(In later years, I was so determined to defy this prim and sour-faced LDS Establishment that I took up smoking, drinking and swearing just to show them I didn't care what they thought, and I was THRILLED not to be a part of their sterile culture.)
This was a defense mechanism, obviously, but the injury that had been done to me was real, and the scar tissue remained for a long time. I have loved many, many Mormon people and respected their beliefs and the way they lived their lives, but the little girl inside of me still remembers eating lunch in the school bathroom, because I was too embarrassed to sit alone in the cafeteria.
When I think about it now, I realize that at school there was rejection going on all over the place, and religion wasn't the only criterion. If you were ugly, poor, fat -- or if you were an effeminate boy -- or even if you had RED HAIR, you got a lot more crap thrown at you than I did. (I am ashamed to admit that I was in on some of the snickering. I am so sorry.) I wonder if those people still have the scars, or if they got their revenge by building wonderful lives for themselves. I hope they made it, big time.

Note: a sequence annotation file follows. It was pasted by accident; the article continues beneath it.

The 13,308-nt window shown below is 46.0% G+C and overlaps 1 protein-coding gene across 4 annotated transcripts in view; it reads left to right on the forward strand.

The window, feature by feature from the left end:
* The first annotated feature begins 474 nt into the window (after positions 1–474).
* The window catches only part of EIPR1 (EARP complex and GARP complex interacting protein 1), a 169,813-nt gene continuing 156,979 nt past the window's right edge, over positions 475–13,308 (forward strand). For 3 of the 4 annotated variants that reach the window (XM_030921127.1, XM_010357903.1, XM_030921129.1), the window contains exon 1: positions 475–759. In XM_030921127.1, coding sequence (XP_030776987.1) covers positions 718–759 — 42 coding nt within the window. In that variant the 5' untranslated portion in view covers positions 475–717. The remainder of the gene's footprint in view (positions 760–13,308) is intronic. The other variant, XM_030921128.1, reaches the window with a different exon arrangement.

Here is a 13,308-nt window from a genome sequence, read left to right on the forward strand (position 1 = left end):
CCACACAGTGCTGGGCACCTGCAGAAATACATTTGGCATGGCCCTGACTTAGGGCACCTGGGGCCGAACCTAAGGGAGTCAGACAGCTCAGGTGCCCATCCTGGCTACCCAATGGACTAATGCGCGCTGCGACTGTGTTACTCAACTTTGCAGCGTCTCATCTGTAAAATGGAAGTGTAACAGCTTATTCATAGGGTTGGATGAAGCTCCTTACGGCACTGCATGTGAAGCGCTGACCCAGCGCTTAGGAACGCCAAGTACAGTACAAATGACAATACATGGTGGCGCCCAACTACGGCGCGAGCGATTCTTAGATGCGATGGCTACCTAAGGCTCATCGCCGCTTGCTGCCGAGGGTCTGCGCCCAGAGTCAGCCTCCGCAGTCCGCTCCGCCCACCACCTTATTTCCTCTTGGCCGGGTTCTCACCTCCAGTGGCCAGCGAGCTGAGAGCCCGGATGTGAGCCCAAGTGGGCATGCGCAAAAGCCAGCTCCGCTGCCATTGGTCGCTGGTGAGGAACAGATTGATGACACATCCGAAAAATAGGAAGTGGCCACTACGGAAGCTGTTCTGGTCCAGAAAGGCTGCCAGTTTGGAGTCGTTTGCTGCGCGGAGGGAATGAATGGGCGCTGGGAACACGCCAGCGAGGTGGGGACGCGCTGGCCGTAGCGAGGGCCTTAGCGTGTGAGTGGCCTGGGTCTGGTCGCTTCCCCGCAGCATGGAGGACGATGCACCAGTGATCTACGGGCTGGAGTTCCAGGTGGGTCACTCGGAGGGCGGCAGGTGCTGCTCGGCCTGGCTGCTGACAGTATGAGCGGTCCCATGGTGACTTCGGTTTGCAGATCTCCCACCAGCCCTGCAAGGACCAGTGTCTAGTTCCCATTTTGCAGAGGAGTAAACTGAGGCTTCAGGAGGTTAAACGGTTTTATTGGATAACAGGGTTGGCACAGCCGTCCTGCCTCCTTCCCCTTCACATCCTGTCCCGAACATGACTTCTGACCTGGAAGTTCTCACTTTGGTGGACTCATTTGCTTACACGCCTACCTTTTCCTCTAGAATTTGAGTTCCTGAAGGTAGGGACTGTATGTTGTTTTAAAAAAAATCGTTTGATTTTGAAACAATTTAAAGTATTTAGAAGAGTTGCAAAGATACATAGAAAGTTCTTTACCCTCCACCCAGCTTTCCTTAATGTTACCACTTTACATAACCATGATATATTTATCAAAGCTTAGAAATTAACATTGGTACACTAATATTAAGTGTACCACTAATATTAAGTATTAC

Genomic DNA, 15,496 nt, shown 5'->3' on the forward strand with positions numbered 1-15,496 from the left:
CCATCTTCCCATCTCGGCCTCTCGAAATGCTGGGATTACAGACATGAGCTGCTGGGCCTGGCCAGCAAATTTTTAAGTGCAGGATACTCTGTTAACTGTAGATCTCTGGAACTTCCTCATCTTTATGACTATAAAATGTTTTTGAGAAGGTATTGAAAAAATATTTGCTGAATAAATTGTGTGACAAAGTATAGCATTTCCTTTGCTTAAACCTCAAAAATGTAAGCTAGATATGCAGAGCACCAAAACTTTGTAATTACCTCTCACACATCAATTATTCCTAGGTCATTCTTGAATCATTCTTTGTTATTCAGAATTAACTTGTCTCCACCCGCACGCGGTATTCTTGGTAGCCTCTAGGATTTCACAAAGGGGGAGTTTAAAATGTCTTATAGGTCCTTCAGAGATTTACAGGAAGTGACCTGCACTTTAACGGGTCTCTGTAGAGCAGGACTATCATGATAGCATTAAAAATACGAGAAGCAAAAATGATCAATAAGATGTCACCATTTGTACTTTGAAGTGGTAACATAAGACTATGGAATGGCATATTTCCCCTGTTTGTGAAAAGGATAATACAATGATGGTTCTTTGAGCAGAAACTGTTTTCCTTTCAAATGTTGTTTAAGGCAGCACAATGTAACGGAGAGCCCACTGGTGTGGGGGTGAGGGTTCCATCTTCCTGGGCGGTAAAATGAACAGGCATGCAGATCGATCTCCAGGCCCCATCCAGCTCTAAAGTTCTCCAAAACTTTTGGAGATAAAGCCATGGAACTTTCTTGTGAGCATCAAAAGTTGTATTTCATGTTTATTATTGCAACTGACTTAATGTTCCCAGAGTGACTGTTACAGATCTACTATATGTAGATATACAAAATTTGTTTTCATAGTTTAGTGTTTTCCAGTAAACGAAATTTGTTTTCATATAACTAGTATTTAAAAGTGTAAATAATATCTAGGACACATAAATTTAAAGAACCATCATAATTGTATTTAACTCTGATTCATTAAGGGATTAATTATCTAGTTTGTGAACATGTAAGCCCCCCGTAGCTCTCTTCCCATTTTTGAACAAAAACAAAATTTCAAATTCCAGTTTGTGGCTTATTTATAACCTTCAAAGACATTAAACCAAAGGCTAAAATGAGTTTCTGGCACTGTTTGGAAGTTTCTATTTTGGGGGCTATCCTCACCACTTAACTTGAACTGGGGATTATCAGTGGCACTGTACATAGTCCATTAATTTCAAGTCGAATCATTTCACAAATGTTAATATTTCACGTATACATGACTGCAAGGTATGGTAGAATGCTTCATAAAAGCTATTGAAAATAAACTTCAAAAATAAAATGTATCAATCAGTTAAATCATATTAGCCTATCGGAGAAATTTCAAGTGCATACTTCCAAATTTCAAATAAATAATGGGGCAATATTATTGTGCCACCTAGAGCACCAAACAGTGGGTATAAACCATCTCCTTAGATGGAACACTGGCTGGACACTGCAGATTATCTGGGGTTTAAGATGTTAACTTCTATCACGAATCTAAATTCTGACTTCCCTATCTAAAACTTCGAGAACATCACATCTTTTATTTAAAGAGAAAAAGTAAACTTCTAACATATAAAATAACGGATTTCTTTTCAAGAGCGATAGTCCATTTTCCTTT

I developed an overwhelming fear of being repulsive as I grew out of my teens. I hid, quite successfully, behind stylish clothes (I got rid of the Salvation Army wardrobe) and layers of makeup, but I had this terrible secret of Profound Underlying Homeliness, and I was always braced for the veil to be lifted and my hideous real self to be revealed, inciting widespread vomiting.